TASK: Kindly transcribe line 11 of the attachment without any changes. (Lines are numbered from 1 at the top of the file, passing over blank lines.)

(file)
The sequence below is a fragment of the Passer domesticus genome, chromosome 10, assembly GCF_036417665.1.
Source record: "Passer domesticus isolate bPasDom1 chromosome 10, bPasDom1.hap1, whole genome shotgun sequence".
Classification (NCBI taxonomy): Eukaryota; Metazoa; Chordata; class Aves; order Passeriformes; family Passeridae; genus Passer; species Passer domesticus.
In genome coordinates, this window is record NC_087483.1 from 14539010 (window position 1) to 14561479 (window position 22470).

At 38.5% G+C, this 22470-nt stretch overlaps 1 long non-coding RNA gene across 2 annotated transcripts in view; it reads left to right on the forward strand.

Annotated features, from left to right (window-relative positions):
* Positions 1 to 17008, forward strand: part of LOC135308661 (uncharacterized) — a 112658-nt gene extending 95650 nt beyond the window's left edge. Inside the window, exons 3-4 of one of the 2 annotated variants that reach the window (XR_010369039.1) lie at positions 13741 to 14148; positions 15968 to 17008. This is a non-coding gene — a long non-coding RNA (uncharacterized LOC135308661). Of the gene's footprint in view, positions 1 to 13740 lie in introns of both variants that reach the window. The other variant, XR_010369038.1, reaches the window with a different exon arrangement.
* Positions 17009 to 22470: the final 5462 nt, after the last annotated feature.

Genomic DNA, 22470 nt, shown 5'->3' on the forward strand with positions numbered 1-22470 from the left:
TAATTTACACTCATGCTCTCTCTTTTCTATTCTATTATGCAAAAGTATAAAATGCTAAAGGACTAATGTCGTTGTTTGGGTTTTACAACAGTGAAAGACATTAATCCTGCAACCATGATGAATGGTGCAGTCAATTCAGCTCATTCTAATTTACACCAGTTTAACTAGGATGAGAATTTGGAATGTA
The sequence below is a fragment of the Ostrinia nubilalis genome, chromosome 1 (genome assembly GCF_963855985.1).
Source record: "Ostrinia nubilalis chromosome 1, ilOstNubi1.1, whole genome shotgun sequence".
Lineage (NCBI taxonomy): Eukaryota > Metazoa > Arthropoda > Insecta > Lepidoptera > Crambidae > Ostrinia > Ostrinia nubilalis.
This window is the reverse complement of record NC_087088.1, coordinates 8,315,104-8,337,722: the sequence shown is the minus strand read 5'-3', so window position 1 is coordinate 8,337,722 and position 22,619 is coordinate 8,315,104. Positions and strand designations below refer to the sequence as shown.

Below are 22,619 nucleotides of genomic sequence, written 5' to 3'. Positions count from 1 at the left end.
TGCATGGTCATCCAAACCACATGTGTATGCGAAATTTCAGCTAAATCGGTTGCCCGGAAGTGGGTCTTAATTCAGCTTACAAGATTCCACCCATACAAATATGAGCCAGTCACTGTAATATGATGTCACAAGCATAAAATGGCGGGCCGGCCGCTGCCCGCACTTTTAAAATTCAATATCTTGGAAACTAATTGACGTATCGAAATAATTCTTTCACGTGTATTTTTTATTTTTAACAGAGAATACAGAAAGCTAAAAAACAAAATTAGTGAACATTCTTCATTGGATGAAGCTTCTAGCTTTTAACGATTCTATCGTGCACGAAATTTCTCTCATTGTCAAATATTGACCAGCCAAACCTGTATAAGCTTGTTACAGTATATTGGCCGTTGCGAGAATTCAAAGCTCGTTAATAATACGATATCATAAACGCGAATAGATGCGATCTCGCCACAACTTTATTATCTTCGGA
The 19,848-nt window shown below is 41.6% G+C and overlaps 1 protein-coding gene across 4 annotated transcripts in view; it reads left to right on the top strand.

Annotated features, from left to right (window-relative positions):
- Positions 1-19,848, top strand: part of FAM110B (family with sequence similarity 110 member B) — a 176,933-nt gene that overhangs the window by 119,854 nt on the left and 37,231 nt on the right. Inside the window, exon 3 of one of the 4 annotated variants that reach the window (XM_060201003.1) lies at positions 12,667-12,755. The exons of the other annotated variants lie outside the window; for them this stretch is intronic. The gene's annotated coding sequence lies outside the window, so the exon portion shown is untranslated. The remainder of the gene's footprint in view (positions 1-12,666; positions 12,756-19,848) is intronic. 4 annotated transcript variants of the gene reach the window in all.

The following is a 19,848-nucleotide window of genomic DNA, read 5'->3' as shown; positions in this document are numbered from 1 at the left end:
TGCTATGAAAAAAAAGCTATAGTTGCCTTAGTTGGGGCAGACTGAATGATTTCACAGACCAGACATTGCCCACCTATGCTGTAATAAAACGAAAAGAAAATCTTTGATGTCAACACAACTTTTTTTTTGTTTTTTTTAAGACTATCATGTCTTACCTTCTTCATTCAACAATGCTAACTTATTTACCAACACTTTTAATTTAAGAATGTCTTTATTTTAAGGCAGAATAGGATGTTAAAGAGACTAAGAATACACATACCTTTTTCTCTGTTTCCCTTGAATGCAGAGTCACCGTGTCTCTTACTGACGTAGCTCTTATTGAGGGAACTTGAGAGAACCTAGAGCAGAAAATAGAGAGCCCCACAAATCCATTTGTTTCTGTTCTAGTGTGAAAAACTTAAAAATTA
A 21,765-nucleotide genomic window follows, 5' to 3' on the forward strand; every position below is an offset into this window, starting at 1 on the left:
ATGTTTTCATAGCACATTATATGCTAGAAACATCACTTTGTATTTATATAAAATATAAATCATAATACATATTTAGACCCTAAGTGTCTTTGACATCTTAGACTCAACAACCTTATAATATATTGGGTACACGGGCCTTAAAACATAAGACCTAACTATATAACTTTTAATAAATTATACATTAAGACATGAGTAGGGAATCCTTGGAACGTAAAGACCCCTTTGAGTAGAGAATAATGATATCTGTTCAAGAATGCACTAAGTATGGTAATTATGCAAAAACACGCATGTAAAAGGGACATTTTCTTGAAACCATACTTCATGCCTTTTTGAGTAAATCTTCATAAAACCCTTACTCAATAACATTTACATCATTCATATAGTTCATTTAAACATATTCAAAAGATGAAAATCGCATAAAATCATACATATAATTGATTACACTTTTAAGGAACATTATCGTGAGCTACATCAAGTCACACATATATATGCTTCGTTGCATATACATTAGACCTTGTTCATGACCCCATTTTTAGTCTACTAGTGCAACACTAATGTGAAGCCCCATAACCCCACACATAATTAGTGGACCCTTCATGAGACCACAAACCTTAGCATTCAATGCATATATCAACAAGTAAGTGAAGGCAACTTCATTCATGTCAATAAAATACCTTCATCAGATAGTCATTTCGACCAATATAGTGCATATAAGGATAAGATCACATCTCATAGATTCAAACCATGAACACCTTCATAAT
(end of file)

The sequence below is a fragment of the Ostrinia nubilalis genome, chromosome 1 (genome assembly GCF_963855985.1).